Technical Support Information – Desktop Computers

In order to view the webcast, you must have a currently supported HTML5 compliant web browser with standards-based media playback support on supported versions of the Windows and Macintosh operating systems.

Video webcasts require that you have a broadband Internet connection with at least 600kbps of download connectivity. If you are having difficulty with playback of a video webcast, for example playback is buffering frequently, please check your internet connection. Downloadable audio-only MP3 files are available for each session.

If you are still having trouble viewing the webcasts, please carefully review the detailed System Requirements and Troubleshooting Steps webpage.

Using the Capital Reach Media Player

For each session, there may be two different versions of the media player. Some sessions may include video of the presenter.

  1. Slide video – video of the speaker's slide presentation is the default stream displayed in the player. This option displays all speaker mouse movements and videos included in presentations.
  2. Audio and slides – audio of the speaker's presentation is the default stream in the player. Static slide images in the slide presentations are synchronized to the audio stream.

Navigating the Presentation Webcast

The player offers several tools to navigate the presentation:

  1. "Browse Slides" icon – select the browse slides icon to navigate to any slide in the presentation by selecting the slide thumbnail image.

Player Tools

  1. "Speaker Information" icon – if available, displays information about the speakers and presentations in the session.
  2. "Download Media" icon – select this button to download an audio-only file of the session.
  3. Playback Controls
    • Play/Pause button – select this button to play or pause the default media stream of the player.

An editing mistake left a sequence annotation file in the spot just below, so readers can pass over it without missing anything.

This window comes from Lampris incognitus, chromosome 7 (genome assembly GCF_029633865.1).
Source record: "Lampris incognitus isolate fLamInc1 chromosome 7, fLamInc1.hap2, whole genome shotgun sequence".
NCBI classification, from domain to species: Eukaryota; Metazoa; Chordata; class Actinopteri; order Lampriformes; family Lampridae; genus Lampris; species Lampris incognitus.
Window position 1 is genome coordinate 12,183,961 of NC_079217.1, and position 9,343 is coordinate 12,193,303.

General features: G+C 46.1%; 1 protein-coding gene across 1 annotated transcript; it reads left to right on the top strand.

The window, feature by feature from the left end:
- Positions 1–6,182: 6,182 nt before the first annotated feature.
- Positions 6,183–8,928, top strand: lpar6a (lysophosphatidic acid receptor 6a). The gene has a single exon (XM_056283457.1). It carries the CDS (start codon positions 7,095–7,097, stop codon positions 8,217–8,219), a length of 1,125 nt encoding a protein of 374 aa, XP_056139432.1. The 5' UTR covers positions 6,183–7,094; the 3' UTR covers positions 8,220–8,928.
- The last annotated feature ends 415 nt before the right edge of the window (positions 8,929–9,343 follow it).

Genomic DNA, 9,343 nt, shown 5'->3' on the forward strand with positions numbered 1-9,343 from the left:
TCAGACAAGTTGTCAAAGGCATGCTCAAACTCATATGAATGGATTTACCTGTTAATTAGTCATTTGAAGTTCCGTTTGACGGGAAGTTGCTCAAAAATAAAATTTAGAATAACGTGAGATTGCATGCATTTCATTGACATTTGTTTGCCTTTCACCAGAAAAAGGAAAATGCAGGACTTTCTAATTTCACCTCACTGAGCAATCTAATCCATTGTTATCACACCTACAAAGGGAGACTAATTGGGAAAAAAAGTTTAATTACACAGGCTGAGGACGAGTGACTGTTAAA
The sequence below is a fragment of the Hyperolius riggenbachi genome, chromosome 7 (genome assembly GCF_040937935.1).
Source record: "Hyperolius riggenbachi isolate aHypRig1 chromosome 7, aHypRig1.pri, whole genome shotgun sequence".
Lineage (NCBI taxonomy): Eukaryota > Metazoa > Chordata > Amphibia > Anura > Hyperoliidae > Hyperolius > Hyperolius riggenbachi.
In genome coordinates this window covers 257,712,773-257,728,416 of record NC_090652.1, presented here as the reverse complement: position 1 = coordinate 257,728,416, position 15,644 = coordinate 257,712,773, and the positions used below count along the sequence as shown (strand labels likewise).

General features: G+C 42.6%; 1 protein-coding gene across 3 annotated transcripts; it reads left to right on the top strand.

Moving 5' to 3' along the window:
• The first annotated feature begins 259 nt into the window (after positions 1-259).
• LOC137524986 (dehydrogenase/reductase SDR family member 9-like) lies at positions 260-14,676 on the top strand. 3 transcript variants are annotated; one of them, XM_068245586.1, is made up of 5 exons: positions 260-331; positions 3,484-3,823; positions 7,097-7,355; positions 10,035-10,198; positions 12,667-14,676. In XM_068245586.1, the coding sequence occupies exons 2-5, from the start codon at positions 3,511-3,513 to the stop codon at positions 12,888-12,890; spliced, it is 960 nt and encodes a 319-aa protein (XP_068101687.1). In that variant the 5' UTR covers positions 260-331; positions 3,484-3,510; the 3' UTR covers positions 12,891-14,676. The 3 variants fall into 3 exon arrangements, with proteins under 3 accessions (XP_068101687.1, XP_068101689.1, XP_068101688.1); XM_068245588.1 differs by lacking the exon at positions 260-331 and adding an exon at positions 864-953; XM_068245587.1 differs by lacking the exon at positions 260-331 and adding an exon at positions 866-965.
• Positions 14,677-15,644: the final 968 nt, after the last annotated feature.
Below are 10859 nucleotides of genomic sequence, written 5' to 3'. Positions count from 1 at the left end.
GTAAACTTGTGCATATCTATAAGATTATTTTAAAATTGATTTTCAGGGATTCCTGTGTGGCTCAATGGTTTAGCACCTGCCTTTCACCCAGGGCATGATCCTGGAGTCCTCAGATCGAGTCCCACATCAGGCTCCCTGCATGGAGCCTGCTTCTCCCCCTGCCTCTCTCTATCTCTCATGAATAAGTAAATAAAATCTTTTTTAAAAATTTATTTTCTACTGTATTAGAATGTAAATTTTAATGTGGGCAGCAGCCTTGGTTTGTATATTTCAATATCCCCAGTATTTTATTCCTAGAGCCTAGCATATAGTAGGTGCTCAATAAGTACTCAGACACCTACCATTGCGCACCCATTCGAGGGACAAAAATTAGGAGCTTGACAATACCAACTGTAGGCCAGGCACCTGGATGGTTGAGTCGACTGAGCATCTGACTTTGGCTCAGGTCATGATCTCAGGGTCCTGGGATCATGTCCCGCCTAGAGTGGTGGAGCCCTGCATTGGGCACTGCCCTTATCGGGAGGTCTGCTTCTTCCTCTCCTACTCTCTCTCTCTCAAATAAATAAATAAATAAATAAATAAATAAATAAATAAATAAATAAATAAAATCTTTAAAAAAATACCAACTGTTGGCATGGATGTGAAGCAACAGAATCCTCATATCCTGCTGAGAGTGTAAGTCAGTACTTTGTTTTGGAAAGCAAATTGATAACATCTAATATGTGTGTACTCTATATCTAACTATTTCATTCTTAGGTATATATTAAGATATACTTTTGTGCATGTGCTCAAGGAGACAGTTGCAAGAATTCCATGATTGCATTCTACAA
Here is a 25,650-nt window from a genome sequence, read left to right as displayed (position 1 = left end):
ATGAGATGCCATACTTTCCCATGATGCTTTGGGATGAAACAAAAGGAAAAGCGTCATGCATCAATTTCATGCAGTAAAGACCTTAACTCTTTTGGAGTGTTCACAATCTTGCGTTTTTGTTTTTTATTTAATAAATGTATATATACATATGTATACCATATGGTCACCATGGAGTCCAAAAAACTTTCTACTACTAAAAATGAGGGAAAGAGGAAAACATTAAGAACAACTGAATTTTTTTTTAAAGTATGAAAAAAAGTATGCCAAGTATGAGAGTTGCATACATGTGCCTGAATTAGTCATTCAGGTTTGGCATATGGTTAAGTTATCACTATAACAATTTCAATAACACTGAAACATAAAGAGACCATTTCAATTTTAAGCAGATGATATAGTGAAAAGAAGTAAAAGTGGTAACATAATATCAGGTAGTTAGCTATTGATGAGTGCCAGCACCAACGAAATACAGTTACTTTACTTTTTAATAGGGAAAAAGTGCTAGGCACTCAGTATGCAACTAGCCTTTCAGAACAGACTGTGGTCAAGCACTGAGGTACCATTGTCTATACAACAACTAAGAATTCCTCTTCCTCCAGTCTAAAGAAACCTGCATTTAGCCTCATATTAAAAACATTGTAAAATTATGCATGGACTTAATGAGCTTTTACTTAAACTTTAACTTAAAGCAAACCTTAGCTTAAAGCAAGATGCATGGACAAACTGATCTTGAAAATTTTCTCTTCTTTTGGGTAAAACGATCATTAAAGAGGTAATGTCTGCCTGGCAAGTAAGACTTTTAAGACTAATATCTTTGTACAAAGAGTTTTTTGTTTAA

• Stop button – select this button to stop the default media stream of the player.

Mobile Device Support

Presentation playback is available on supported versions of Apple iOS devices (Apple iPad and iPhone) and Android devices with an enabled Internet connection and a currently supported web browser with standards based media playback support. Users of these devices can stream sessions to their mobile device. Users have the option to stream either slide presentation video or audio-only from the session. Please note that some advanced interactivity features of the desktop player may not be supported on the Apple iOS mobile devices.

Speaker Info
Congenital Adrenal Hyperplasia Due to Steroid 21-hydroxylase Deficiency: An Endocrine Society Clinical Practice Guideline
speaker photo
Phyllis Witzel Speiser, MD
Cohen Children's Medical Center of New York, Northwell Health, Lake Success, NY
Dr. Phyllis Speiser is currently Chief of Pediatric Endocrinology at Cohen Children's Medical Center, Professor of Pediatrics at Zucker School of Medicine at Hofstra/Northwell and Associate Investigator at The Feinstein Institute for Medical Research. She has twice chaired The Endocrine Society's Task Force on Clinical Practice Guidelines for Congenital Adrenal Hyperplasia.
speaker photo
Mitchell E Geffner, MD
Children's Hospital Los Angeles, Los Angeles, CA
Mitchell E. Geffner, M.D. Dr. Geffner is Chief of the Division of Endocrinology, Diabetes, and Metabolism at Children's Hospital Los Angeles (CHLA), Professor of Pediatrics at the Keck School of Medicine of USC, and the Ron Burkle Chair in the Center for Endocrinology, Diabetes, and Metabolism. He graduated from the Albert Einstein College of Medicine (1975); was a house officer at LAC-USC Medical Center (1975-1979); and completed his fellowship in Pediatric Endocrinology at UCLA (1979-1982). His basic science research interest is in the general area of hormone resistance while, on the clinical side, he is involved in studies of new formulations, delivery systems, and indications for GH and GnRH therapy. Dr. Geffner is principal investigator at CHLA of the NIH-sponsored TODAY2 trial that is studying long-term outcomes of youth with T2DM and national consultant to the NIH-sponsored PHACS study of endocrinological/metabolic manifestations of HIV infection and its treatment in childhood. He is the author of over 150 peer-reviewed publications, 40 review articles, and 23 book chapters. He has served on the American Board of Pediatrics Sub-Board on Pediatric Endocrinology; as a Director, President (2014-15), and currently Secretary of the Pediatric Endocrine Society; and is an advisor to the MAGIC Foundation, the Pituitary Network Association, and CARES Foundation. Dr. Geffner is Associate Editor of the journal, Pediatric Endocrinology Reviews, pediatric endocrinology editor for UpToDate, and co-editor of the textbook, “Pediatric Practice: Endocrinology” (McGraw-Hill) (second edition published in 2014).